Sexuality, normality, intelligence. What is queer theory up against?

Hegarty, P. J. (2011). Sexuality, normality, intelligence. What is queer theory up against? Psychology and Sexuality, 2(1) 45 - 57.

DOI: https://doi.org/10.1080/19419899.2011.536314

Abstract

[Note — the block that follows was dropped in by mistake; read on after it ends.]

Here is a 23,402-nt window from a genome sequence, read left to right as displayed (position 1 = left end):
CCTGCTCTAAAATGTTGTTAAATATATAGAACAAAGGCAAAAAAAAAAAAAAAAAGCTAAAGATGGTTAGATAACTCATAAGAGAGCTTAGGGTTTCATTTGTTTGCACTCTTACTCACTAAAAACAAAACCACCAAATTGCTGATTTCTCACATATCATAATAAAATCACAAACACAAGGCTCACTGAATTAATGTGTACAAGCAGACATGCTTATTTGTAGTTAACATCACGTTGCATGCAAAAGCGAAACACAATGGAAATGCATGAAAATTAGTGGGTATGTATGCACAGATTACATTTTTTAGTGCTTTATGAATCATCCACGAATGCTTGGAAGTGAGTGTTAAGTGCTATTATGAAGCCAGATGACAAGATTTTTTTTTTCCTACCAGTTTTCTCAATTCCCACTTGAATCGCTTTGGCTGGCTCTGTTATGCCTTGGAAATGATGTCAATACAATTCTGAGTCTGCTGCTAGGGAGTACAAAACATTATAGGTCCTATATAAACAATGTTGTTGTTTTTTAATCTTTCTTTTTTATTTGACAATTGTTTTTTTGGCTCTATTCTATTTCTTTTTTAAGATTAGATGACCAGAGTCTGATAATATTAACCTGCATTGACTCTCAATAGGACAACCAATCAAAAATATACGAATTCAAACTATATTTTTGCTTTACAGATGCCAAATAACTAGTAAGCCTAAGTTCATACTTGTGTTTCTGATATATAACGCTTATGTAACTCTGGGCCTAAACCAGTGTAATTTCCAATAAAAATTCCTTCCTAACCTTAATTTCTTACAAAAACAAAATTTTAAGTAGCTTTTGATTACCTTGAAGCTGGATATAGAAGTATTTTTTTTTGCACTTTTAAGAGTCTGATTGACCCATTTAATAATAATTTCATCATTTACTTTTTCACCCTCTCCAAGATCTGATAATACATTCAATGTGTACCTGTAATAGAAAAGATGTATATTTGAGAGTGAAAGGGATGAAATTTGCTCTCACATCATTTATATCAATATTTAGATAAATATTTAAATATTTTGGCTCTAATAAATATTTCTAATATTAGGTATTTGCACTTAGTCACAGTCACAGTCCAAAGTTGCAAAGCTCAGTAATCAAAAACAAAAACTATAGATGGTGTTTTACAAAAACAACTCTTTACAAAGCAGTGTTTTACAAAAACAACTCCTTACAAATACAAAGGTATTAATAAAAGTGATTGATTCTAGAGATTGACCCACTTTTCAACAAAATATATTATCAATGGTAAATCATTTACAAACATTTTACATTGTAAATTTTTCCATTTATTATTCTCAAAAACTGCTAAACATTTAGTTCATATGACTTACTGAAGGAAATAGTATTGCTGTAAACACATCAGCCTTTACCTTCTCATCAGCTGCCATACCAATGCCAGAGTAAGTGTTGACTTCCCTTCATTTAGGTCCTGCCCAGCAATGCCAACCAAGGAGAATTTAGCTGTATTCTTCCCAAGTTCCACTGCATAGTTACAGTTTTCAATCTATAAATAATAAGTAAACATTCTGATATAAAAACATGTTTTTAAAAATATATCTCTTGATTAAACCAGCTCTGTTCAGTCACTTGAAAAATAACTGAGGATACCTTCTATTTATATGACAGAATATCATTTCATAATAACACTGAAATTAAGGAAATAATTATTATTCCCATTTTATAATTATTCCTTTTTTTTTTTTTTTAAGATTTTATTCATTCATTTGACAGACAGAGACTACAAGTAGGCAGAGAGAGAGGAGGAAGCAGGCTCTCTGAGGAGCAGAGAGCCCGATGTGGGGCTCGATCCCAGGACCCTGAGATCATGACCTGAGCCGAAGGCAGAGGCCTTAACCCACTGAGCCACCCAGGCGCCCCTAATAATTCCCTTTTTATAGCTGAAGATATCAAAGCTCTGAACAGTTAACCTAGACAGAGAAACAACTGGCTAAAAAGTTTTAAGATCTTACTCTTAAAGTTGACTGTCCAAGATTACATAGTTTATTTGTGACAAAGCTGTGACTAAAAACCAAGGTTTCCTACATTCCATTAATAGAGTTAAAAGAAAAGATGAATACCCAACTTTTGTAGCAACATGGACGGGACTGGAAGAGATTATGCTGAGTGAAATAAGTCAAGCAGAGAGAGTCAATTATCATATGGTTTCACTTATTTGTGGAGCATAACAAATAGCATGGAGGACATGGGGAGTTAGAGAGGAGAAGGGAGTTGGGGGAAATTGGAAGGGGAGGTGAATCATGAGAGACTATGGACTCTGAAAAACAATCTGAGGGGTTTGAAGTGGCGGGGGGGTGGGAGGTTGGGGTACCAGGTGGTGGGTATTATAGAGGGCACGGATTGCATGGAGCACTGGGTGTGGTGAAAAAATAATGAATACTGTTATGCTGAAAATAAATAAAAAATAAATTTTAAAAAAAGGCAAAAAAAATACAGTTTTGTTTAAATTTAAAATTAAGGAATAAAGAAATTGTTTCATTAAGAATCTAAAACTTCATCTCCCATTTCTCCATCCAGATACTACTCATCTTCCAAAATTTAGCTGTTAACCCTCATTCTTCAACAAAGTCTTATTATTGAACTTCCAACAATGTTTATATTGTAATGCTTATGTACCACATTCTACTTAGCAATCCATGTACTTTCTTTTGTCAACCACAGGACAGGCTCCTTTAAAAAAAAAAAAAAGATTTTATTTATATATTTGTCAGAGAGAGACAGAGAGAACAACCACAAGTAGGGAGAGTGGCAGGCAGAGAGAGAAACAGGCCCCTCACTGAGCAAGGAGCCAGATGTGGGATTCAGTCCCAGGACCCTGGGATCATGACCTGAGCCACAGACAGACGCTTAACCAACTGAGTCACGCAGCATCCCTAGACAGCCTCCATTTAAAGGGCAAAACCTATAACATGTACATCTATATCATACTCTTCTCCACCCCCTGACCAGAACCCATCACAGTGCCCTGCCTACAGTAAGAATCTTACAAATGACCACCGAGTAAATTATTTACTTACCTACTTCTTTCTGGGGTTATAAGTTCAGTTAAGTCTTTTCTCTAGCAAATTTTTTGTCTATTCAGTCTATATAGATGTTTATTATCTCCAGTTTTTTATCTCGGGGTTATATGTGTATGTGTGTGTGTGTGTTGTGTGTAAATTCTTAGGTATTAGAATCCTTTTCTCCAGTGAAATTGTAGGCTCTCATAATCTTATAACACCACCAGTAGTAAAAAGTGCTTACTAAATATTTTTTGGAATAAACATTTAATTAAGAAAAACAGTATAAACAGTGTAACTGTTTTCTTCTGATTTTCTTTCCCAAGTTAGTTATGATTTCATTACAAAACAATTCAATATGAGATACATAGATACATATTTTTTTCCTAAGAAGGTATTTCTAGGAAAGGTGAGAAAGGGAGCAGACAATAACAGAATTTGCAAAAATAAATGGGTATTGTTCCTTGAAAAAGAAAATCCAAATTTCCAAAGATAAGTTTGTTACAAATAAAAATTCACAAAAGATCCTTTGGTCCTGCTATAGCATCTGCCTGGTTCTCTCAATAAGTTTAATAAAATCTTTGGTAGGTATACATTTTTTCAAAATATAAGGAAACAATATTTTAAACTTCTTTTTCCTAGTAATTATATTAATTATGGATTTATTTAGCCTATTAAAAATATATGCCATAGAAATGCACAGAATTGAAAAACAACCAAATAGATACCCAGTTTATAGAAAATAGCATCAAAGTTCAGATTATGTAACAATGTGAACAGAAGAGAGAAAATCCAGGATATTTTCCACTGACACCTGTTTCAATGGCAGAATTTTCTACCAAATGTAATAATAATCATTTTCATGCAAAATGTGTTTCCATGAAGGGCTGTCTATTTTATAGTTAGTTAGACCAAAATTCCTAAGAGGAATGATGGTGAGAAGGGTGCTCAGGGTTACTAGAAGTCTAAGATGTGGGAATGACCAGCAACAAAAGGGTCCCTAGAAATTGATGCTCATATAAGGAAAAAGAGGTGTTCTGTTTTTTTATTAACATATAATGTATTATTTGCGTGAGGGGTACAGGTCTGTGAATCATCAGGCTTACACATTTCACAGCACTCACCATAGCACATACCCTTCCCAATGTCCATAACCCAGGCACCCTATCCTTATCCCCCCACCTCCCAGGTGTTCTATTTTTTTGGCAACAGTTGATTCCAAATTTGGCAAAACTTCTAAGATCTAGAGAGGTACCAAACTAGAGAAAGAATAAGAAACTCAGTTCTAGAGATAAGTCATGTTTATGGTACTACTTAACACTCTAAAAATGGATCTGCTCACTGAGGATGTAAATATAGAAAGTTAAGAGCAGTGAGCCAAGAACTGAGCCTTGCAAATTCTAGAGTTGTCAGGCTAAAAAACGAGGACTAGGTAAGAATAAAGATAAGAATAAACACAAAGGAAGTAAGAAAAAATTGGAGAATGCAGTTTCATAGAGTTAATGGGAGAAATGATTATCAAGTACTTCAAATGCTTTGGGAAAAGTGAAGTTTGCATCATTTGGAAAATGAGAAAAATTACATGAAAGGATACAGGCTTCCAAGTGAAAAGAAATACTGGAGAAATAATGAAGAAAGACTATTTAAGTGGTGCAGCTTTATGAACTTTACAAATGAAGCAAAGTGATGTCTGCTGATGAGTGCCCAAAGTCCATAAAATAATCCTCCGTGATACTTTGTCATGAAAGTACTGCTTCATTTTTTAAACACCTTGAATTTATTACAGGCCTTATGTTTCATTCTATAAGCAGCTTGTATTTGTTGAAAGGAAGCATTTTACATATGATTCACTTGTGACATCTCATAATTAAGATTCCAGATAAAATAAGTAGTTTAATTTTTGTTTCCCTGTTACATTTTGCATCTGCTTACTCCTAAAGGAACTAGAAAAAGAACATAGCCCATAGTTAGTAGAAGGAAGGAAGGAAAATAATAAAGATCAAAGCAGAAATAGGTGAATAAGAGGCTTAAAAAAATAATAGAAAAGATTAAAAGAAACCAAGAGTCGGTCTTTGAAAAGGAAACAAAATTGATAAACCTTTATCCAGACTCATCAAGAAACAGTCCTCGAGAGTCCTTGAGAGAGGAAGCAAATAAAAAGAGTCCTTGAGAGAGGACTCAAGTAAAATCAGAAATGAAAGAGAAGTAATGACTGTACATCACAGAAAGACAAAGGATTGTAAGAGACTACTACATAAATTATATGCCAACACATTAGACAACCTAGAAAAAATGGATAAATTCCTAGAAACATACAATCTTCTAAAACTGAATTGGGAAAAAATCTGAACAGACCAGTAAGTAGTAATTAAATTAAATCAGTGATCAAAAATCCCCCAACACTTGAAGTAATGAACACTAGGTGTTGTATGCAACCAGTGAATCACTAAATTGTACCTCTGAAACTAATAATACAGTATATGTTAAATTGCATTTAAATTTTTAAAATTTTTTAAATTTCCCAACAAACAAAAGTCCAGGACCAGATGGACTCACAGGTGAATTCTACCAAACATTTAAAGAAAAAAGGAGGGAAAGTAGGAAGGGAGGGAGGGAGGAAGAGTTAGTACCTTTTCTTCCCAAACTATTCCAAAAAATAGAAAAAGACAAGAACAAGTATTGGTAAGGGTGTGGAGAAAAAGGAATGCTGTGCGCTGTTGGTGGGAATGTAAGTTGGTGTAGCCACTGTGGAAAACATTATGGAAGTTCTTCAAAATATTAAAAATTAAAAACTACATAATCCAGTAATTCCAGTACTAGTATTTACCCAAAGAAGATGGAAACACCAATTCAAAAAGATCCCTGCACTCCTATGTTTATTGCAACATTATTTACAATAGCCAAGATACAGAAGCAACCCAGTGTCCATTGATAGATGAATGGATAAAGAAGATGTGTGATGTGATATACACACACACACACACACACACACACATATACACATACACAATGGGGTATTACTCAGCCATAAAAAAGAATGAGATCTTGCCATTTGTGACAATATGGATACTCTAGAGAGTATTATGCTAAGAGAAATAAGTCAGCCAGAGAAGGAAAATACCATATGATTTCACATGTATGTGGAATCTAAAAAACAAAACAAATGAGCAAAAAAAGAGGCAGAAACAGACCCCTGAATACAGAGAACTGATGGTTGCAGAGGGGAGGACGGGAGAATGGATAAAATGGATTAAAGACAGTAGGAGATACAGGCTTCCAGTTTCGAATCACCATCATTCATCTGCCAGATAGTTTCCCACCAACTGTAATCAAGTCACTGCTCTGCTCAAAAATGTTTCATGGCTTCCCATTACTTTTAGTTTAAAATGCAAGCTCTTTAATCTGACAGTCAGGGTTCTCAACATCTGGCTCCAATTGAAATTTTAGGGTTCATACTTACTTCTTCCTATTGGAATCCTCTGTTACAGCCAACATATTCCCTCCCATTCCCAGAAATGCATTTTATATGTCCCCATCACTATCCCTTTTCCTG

I engage queer theory and the history of the intelligence quotient (IQ) movement in the United States here to re-imagine the critical nature of both projects. Early IQ researchers, such as Terman and Goddard, hypothesised that IQ was necessary for sexual morality and tested the hypothesis that prostitutes had lower IQ than other women. Terman was further concerned that gifted children not be ‘queer’ and appealed to a Freudian logic of sublimation to explain why children whom he deemed gifted sometimes engaged in homosexual acts. Intelligence testing is not simply a ‘disciplinary’ form of power/knowledge of the sort described by Foucault in Discipline and Punish; it is not oriented towards normalising ‘gifted’ people that it individualises. Rather, gifted people are made visible within a strategy of changing government to accommodate their difference from typical intelligence. This analysis of power suggests new ways of thinking about the intersectional politics of conservative rhetoric that relies on IQ testing, such as the book The Bell Curve.

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